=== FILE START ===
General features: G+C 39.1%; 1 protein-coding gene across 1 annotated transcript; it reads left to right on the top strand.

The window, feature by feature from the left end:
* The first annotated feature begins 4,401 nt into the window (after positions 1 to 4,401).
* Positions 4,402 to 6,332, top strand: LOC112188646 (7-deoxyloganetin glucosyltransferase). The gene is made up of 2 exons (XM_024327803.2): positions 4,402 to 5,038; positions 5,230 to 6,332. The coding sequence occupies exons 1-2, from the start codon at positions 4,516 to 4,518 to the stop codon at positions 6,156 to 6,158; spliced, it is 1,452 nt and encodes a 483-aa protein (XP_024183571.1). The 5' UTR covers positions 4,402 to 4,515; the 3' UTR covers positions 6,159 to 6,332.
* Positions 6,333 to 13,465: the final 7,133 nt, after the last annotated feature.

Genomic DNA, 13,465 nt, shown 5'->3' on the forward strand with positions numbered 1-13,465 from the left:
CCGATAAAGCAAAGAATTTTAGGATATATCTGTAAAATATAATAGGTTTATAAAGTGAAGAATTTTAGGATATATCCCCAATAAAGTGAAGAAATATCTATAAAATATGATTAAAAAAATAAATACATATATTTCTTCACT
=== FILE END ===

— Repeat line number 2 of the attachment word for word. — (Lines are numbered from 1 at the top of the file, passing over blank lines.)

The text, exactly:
The window, feature by feature from the left end: